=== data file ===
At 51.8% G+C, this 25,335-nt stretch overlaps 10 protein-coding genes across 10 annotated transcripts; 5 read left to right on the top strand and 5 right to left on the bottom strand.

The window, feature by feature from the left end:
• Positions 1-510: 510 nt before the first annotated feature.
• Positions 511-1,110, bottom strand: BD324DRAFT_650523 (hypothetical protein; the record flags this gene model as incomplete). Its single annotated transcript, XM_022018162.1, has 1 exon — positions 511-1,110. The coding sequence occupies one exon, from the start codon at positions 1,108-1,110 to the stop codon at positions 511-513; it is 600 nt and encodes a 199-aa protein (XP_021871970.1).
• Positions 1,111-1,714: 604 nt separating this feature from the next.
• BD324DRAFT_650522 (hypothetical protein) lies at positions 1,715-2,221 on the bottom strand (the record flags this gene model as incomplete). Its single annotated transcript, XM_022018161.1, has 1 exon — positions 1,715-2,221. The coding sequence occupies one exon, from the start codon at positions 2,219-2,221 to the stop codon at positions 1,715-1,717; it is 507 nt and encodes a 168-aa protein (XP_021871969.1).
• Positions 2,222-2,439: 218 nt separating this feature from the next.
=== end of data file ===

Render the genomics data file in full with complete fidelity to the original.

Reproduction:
At 51.8% G+C, this 25,335-nt stretch overlaps 10 protein-coding genes across 10 annotated transcripts; 5 read left to right on the top strand and 5 right to left on the bottom strand.

The window, feature by feature from the left end:
• Positions 1-510: 510 nt before the first annotated feature.
• Positions 511-1,110, bottom strand: BD324DRAFT_650523 (hypothetical protein; the record flags this gene model as incomplete). Its single annotated transcript, XM_022018162.1, has 1 exon — positions 511-1,110. The coding sequence occupies one exon, from the start codon at positions 1,108-1,110 to the stop codon at positions 511-513; it is 600 nt and encodes a 199-aa protein (XP_021871970.1).
• Positions 1,111-1,714: 604 nt separating this feature from the next.
• BD324DRAFT_650522 (hypothetical protein) lies at positions 1,715-2,221 on the bottom strand (the record flags this gene model as incomplete). Its single annotated transcript, XM_022018161.1, has 1 exon — positions 1,715-2,221. The coding sequence occupies one exon, from the start codon at positions 2,219-2,221 to the stop codon at positions 1,715-1,717; it is 507 nt and encodes a 168-aa protein (XP_021871969.1).
• Positions 2,222-2,439: 218 nt separating this feature from the next.